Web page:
Hydroponic gardening really is easy, once you learn the basics and have spent a little time fine-tuning your system. Fact is, much of the work is in learning all the basic info, setting up, and adjusting your first system. We are here to help.

Hydroponic gardening boils down to simply this: The food is in the water. How to get food/water, also called nutrient solution, to your plants requires a look at the different hydroponic gardening systems. As you look over each type of system, you will see how each one addresses the three major concerns:

  • How to get the nutrient solution to the plants
  • How to keep the plants from drowning
  • How to make sure there are no problems
Hydroponic Growing Systems
There are as many ways to deliver the nutrient solution to the plants as you can possibly think of. These are the main types of hydroponic systems organized by skill level (low to high):
  1. The Drip System
  2. Deep Water Culture (DWC)
  3. Ebb & Flow
  4. Nutrient Film Technique (NFT)
  5. Aeroponics
  6. Aquaponics
  7. The Wick System
The Drip System
  • Skill level: low/medium
  • Setup: 2 hours (first crop); 20 minutes subsequent
  • Maintenance: 15-60 minutes/week
  • Space: small/large
Drip systems are probably the most widely used type of hydroponic system in the world.
Operation is simple, a timer controls a submersed pump. The timer turns the pump on and nutrient solution is dripped onto the base of each plant by a small drip line. With the drip system, the plants are in their own tray, separate from the nutrient reservoir. A pump pushes nutrient solution through many small tubes, which feed each plant from the top. Different emitters can be placed on the end of each tube to make the drip slower or faster.

A faster draining medium (like clay pellets) will need faster dripping emitters (or more of them per plant). Slower draining media (like rockwool) would require slower dripping emitters.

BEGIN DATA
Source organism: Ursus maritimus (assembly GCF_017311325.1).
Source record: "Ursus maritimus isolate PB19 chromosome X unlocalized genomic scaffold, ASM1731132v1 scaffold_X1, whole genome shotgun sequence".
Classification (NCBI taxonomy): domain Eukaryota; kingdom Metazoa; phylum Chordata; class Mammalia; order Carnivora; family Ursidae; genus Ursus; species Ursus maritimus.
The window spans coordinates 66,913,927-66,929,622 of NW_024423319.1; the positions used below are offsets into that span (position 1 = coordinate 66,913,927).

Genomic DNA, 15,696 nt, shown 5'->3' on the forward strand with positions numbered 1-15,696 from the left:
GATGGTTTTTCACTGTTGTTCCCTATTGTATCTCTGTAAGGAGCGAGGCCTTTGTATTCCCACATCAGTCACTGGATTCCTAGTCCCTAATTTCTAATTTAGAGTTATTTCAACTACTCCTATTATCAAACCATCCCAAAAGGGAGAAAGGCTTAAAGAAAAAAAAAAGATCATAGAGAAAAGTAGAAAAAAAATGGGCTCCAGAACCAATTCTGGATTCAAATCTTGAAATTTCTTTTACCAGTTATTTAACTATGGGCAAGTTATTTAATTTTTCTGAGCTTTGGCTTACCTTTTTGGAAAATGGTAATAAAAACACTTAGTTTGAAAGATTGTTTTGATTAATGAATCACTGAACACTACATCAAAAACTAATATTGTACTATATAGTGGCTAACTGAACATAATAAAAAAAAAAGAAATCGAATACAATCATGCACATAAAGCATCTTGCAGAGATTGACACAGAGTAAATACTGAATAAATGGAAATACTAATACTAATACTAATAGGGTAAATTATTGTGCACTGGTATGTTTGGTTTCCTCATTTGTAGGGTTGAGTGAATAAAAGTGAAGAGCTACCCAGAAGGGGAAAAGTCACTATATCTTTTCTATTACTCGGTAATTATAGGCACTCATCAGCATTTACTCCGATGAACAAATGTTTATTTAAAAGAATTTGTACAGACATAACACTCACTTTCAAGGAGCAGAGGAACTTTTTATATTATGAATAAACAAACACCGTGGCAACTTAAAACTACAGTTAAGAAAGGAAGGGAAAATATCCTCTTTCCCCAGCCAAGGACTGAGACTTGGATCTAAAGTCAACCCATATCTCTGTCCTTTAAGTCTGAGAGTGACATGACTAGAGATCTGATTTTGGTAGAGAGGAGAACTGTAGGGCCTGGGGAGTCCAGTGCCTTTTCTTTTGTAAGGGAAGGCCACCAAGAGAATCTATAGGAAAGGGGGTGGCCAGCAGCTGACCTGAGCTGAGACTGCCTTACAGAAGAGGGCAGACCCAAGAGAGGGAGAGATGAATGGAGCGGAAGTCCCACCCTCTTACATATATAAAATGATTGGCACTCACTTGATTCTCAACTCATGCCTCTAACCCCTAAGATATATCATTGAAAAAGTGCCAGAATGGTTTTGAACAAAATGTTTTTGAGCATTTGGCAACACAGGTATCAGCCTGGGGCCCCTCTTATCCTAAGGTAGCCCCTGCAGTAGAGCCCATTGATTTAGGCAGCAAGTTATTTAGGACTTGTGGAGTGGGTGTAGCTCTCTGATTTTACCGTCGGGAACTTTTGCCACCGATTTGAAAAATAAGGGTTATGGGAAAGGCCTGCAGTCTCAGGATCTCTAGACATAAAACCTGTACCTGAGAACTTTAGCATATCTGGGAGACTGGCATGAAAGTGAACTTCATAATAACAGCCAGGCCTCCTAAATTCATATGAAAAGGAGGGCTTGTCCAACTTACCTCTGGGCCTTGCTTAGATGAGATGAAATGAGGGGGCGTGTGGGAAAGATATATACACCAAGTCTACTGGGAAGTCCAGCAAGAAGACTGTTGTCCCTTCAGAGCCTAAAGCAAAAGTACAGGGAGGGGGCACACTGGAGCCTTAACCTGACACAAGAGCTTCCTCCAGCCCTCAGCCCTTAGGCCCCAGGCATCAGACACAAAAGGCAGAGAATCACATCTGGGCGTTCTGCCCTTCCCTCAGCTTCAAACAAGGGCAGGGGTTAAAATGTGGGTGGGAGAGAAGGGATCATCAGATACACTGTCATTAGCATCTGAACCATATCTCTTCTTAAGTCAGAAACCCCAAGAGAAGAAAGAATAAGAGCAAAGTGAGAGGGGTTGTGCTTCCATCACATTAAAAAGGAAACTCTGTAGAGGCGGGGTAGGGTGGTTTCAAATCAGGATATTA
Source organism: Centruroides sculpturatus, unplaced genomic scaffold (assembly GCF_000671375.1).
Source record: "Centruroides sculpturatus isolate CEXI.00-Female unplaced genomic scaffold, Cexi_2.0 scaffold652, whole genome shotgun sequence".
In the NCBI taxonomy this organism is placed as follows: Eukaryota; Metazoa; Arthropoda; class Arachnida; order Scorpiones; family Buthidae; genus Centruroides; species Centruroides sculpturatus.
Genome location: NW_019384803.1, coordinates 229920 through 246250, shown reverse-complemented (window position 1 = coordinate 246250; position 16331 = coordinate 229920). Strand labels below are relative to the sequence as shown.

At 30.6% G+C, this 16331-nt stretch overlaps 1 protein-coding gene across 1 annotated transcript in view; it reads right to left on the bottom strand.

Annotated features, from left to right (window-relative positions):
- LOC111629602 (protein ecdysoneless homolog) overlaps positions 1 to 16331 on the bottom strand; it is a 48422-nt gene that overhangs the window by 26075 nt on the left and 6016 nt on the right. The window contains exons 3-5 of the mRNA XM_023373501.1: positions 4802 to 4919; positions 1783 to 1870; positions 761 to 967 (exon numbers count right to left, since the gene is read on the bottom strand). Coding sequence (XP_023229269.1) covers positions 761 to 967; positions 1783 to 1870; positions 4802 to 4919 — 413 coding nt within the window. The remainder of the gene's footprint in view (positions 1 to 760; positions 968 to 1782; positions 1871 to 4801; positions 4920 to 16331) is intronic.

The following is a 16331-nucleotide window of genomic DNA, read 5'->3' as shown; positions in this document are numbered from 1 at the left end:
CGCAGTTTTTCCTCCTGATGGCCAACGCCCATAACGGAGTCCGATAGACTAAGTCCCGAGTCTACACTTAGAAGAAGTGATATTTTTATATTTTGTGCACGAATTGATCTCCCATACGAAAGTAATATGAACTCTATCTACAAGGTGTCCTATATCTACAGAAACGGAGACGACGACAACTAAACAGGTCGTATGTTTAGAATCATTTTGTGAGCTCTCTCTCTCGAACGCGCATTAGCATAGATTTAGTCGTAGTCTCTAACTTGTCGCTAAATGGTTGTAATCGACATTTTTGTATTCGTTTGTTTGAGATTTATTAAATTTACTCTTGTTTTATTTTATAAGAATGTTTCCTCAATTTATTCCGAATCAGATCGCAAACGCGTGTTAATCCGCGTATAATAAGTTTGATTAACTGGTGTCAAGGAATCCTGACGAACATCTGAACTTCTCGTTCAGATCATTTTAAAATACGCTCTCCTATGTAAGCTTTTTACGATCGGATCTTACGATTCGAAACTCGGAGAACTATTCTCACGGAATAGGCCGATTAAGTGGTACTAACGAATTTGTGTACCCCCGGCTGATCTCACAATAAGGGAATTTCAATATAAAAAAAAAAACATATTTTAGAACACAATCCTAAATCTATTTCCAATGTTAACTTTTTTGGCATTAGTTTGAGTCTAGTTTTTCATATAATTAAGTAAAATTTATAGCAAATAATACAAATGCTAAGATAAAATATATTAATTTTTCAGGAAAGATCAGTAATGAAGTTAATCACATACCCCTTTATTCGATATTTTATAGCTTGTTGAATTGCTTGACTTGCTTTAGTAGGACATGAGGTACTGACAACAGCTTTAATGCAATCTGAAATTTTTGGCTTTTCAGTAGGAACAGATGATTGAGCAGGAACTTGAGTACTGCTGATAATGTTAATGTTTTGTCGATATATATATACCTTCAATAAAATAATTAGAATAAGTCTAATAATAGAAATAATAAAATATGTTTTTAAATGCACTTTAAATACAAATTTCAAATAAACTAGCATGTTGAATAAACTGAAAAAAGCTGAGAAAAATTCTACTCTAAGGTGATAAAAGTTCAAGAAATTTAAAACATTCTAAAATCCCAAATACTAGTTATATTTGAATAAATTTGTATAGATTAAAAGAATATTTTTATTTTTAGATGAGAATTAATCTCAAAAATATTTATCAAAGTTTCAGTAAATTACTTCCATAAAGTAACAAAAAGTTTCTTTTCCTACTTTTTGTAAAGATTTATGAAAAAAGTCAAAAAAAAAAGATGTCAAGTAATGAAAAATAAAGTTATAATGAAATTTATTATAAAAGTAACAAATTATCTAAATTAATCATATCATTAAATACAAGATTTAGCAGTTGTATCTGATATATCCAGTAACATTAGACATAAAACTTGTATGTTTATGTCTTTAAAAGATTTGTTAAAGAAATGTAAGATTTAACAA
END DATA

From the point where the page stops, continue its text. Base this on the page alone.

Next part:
The standard media for drip systems are expanded clay pellets and rockwool, although lava chips and perlite are occasionally used.

View our selection of Drip systems.

Deep Water Culture (DWC)
  • Skill level: low
  • Setup: 15 minutes
  • Maintenance: 15 minutes/week
  • Space: small
The deep water culture method, also known as the reservoir method, is one of the easiest of all the true hydroponic growing systems. A reservoir holds the nutrient solution. Several net pots sit down in the nutrient solution. An air pump constantly bubbles in the nutrient solution, oxygenating and keeping the roots from drowning.

It is important to keep light from getting to the nutrient solution. Wherever there is light and nutrients, algae will grow. Algae eat the nutrients you are trying to feed to your plants, and when pieces of algae die they attract fungus gnats. Fungus gnats lead to many other problems.

Since there are no drip or spray emitters to clog, DWC is a good choice for organic hydroponic growing systems. This system is well suited for volcanic lava chips media, vermiculite and expanded clay pellets.

View our selection of Deep Water Culture systems.

Ebb & Flow
  • Skill level: medium
  • Setup: 2 hours (first crop); 20 minutes subsequent
  • Maintenance: 15-60 minutes/week
  • Space: small/large
In the ebb & flow method (also known as the flood and drain method), the plants sit in their own container separate from the nutrient reservoir. On a set schedule, a pump transfers the nutrient solution from the reservoir to the grow tray where the plants are located, soaking the plant roots and the grow medium. The pumps then turn off, and the solution drains back into the reservoir.

Your choice of grow media determines how often and how long you should flood the grow tray. Fast draining expanded clay pellets may be flooded for a half hour 4 times a day, while the slower draining rockwool can be watered less. This system is also well suited for growing in straight perlite or lava chips.

View our selection of Ebb & Flow systems.

Nutrient Film Technique (NFT)
  • Skill level: high
  • Setup: 2 hours (first crop); 30 minutes subsequent
  • Maintenance: 15 minutes/week
  • Space: medium/large
In the nutrient film technique, plants are placed in a tray, tube or “gutter” separate from the nutrient reservoir. One end of the tray is lower than the other, to encourage the flow of water.

A pump delivers a steady flow of water at one end, creating a constant stream of nutrient solution in the bottom of the tray. In order to make sure the water flowing through the bottom of the tray is nice and even, a layer of absorbent material (called capillary mat) is placed in the bottom.